Presentation on theme: "Control of gene expression. Every cell has at least one chromosome consisting of a DNA molecule. Each chromosome contains genes – pieces of a DNA molecule."— Presentation transcript:
Every cell has at least one chromosome consisting of a DNA molecule. Each chromosome contains genes – pieces of a DNA molecule – that are recipes for proteins. Genes can be turned on or expressed, or turned off not expressed. It is a waste of resources (energy) to express all genes at all times.
Prokaryotes -expression of genes as needed - dictated by environment
Prokaryotes control gene expression through operons An operon is a group of genes that contains all of the protein recipes needed for one particular function Ex: There are 5 enzymes recipes needed for the production of the amino acid tryptophan
Bacteria often group together genes with related functions ex. enzymes in a biosynthesis pathway Transcription of these genes is controlled by a single promoter when transcribed, read as 1 unit & a single mRNA is made Operon operator, promoter & genes they control
Overview of an Operon Regulator Gene (upstream of rest of operon; recipe for a protein called repressor protein) Promoter (where RNA Polymerase attaches) Operator Gene (on/off switch for operon) Structural Genes (contains recipes for proteins) Regulator Gene Promoter Operator Gene Structural Genes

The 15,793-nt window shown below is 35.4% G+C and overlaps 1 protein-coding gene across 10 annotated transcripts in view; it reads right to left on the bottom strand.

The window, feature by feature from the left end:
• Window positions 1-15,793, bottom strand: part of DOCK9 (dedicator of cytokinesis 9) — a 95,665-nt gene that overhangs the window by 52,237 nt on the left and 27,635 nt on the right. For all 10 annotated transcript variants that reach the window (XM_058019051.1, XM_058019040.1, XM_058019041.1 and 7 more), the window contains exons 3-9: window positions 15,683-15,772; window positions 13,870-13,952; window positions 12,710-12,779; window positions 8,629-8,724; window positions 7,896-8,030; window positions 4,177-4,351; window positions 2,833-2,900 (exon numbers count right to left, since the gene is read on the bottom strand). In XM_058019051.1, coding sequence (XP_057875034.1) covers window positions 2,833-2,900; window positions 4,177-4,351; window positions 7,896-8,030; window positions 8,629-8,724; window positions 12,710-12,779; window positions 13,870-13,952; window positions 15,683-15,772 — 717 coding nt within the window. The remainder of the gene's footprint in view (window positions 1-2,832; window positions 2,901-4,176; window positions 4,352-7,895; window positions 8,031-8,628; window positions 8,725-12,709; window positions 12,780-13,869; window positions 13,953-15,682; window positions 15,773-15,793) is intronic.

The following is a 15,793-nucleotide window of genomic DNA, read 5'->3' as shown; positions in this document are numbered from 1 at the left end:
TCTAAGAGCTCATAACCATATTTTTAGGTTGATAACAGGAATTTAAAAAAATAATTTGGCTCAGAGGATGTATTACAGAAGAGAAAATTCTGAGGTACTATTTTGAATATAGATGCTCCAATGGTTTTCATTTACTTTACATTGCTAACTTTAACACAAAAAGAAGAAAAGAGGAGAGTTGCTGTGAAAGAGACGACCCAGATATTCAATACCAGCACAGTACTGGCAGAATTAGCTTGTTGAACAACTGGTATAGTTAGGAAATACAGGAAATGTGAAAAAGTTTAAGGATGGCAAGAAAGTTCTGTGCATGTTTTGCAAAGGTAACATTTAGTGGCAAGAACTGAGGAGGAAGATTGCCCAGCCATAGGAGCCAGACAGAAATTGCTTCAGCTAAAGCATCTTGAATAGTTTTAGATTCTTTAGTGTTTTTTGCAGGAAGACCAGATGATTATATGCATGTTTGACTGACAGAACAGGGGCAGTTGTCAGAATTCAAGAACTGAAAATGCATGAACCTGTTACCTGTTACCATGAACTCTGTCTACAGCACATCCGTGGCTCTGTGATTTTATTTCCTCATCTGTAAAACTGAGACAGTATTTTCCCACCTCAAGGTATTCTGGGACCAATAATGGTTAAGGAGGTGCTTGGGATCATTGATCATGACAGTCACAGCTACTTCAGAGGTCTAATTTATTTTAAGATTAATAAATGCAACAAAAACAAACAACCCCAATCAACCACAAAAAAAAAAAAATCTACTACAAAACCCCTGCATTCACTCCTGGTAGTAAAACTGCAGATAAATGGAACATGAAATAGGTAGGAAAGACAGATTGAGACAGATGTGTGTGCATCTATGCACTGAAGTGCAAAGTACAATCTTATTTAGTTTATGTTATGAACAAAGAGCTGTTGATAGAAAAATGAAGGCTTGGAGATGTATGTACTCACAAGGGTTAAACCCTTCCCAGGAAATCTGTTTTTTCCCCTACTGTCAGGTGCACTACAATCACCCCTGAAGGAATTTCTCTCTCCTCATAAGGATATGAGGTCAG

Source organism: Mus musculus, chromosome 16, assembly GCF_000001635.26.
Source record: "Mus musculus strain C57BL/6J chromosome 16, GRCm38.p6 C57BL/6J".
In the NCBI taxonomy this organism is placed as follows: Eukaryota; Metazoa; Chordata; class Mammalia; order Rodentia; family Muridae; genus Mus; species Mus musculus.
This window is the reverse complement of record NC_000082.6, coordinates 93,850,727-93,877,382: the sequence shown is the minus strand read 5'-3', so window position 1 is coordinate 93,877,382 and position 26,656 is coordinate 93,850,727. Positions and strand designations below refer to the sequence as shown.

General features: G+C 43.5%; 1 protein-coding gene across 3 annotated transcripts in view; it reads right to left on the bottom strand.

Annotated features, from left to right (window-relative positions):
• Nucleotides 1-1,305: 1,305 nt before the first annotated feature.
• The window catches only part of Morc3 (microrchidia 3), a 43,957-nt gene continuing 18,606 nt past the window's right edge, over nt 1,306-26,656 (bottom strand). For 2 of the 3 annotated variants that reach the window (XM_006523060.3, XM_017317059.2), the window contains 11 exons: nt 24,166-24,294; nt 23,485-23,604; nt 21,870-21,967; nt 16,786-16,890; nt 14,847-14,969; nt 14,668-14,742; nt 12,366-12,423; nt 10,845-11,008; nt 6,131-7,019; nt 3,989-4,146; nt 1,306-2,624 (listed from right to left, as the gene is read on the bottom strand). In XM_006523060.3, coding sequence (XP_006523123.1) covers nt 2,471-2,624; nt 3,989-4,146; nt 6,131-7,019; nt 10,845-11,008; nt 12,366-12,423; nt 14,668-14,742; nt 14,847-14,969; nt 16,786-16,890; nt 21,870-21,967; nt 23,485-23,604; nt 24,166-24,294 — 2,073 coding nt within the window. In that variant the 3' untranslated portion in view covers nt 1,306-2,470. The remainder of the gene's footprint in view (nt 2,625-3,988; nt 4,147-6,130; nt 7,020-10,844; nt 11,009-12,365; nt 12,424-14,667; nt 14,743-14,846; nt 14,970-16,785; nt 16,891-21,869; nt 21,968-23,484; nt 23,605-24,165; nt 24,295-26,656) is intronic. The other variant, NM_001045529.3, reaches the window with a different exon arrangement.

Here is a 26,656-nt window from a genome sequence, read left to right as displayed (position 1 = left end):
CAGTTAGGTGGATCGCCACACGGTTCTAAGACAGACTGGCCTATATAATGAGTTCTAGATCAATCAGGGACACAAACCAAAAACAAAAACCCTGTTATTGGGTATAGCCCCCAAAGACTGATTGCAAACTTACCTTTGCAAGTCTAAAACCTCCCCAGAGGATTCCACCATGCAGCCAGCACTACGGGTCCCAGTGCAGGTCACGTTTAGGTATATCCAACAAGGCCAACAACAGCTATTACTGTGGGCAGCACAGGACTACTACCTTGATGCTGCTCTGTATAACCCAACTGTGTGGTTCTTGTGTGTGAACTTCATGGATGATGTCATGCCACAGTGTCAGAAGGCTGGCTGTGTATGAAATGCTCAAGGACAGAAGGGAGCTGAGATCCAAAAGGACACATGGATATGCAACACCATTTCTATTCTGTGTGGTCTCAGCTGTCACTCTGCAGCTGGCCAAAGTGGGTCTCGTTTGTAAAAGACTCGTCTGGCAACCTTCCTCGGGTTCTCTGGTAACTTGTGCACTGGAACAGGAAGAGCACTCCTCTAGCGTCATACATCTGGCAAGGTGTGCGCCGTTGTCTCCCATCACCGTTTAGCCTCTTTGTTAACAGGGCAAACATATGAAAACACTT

There are 2 types of negative control operons: Inducible Operons - are normally turned off - an inducer turns them on Repressible Operons - are normally turned on - a repressor/corepressor turn off
Lactose operon What happens when lactose is present? Need to make lactose-digesting enzymes What happens when lactose is absent? No need to make lactose-digesting enzymes… waste of cells energy & resources
When the inducer – lactose – is absent, repressor protein binds to the operator gene preventing RNA Polymerase from transcribing the structural genes. The operon is turned off. Lactose operon
When lactose enters the environment, it binds to the repressor protein and inactivates it. This turns the operon on because nothing is attached to the operator gene so RNA Polymerase is induced and can now transcribe the structural genes.
lac operon The lac operon is an example of an inducible operon. The inducer which turns the operon on is lactose. So when lactose is present, the operon is on and when it is absent, the operon is turned off.
trp operon This operon responds to the cells need for the amino acid tryptophan. This operon is usually turned on as the cell needs a lot of trptophan.
trp operon What if the cell begins to stockpile this amino acid? Dont need to make tryptophan-building enzymes…therefore the operon needs to be turned off. Tryptophan binds allosterically to repressor protein
trp operon The trp operon is a repressible operon (normally on but can be turned off) This is an example of feedback inhibition.